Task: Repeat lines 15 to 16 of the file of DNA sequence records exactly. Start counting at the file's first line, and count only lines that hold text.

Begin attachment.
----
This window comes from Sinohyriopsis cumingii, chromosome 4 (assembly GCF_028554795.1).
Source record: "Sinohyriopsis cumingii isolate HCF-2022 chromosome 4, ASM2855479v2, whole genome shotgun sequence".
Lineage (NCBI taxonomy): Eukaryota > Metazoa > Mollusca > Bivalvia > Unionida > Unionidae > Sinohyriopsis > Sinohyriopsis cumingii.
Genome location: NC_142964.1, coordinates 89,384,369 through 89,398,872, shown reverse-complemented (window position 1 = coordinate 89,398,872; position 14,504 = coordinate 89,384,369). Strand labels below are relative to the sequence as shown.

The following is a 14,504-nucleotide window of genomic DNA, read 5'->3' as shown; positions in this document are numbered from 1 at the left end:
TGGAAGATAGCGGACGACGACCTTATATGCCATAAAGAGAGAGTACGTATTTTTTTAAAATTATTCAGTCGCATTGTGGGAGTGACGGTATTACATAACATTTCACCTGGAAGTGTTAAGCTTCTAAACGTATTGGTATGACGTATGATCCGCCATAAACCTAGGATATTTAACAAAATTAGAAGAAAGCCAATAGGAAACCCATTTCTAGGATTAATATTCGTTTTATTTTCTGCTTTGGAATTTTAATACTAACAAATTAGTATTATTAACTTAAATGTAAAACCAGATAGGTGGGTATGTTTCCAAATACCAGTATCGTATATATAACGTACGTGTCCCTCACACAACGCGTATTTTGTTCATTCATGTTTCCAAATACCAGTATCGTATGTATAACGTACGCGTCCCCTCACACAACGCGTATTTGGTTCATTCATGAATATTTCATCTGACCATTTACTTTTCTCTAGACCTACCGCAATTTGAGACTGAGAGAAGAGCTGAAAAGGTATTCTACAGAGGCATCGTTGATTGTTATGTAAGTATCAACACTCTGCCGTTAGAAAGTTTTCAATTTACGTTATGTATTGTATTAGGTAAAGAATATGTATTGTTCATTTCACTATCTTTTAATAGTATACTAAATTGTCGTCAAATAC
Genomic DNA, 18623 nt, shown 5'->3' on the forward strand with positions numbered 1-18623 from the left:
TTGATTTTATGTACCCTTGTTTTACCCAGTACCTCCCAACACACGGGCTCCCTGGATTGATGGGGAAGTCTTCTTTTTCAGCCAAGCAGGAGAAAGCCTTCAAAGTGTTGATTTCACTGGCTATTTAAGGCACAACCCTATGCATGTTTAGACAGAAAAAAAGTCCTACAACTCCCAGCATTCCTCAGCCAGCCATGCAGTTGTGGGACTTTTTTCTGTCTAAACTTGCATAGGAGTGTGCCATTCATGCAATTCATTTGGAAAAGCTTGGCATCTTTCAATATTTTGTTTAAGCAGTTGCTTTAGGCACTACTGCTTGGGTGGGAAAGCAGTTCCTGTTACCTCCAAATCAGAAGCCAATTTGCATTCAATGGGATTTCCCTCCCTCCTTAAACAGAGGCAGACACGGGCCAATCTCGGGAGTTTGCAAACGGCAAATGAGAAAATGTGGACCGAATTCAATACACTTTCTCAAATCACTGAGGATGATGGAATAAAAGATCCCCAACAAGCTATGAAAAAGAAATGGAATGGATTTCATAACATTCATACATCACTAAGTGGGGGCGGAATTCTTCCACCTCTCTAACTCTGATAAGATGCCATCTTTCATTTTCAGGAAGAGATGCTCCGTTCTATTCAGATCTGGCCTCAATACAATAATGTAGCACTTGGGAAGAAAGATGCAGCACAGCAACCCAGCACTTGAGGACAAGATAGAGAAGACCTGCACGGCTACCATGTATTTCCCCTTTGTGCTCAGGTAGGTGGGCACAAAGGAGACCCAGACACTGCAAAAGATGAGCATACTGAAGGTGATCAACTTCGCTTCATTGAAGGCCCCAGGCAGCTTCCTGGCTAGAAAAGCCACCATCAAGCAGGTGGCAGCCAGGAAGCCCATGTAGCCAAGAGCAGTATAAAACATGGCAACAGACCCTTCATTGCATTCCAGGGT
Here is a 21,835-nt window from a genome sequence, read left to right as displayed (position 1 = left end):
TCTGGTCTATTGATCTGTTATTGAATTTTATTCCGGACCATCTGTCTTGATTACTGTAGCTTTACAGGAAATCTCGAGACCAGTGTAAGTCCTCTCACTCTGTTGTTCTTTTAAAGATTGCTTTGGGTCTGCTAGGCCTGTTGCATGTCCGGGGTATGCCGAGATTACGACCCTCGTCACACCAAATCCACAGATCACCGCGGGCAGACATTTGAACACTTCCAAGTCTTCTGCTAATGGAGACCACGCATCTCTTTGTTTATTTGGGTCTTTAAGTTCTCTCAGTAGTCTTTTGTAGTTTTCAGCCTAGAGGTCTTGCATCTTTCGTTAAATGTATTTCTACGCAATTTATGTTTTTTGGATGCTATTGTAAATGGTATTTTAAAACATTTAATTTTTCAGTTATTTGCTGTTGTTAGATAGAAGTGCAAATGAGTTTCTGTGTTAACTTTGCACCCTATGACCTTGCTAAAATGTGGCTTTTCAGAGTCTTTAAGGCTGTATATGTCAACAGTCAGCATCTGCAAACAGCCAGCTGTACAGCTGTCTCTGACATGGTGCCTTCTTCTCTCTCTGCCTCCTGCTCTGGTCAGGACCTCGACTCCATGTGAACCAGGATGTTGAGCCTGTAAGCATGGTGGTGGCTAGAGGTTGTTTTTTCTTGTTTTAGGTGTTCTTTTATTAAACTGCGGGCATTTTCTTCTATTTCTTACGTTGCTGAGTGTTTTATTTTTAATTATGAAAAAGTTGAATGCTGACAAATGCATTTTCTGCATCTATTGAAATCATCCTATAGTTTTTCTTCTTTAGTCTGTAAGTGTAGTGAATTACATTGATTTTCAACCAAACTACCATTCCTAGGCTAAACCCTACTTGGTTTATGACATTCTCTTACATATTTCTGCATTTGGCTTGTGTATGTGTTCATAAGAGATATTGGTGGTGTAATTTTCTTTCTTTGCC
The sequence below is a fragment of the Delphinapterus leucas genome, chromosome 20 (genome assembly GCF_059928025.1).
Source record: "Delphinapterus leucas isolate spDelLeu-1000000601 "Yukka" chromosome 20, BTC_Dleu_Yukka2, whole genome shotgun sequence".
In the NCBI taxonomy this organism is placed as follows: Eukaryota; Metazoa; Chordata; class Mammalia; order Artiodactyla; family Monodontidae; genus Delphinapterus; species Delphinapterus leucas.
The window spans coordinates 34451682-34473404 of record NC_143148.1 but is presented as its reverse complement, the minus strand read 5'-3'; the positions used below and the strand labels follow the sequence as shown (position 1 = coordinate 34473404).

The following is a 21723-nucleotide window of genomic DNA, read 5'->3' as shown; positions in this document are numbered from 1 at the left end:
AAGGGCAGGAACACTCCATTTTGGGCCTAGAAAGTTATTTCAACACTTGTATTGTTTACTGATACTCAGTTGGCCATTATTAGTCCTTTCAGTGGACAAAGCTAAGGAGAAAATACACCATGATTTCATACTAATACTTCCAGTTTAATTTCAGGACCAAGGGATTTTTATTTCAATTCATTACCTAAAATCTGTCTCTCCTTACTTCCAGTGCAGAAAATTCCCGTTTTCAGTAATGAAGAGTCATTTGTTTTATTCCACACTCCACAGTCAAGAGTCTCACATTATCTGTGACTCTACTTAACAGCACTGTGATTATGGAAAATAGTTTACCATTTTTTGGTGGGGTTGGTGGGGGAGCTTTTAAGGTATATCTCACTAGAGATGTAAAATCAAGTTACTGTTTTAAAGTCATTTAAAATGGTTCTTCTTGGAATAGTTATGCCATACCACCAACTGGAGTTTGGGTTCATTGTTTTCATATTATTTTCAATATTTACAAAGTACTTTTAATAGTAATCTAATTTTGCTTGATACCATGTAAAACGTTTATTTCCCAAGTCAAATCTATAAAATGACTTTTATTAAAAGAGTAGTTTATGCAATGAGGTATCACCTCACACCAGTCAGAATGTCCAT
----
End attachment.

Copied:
The following is a 21723-nucleotide window of genomic DNA, read 5'->3' as shown; positions in this document are numbered from 1 at the left end:
AAGGGCAGGAACACTCCATTTTGGGCCTAGAAAGTTATTTCAACACTTGTATTGTTTACTGATACTCAGTTGGCCATTATTAGTCCTTTCAGTGGACAAAGCTAAGGAGAAAATACACCATGATTTCATACTAATACTTCCAGTTTAATTTCAGGACCAAGGGATTTTTATTTCAATTCATTACCTAAAATCTGTCTCTCCTTACTTCCAGTGCAGAAAATTCCCGTTTTCAGTAATGAAGAGTCATTTGTTTTATTCCACACTCCACAGTCAAGAGTCTCACATTATCTGTGACTCTACTTAACAGCACTGTGATTATGGAAAATAGTTTACCATTTTTTGGTGGGGTTGGTGGGGGAGCTTTTAAGGTATATCTCACTAGAGATGTAAAATCAAGTTACTGTTTTAAAGTCATTTAAAATGGTTCTTCTTGGAATAGTTATGCCATACCACCAACTGGAGTTTGGGTTCATTGTTTTCATATTATTTTCAATATTTACAAAGTACTTTTAATAGTAATCTAATTTTGCTTGATACCATGTAAAACGTTTATTTCCCAAGTCAAATCTATAAAATGACTTTTATTAAAAGAGTAGTTTATGCAATGAGGTATCACCTCACACCAGTCAGAATGTCCAT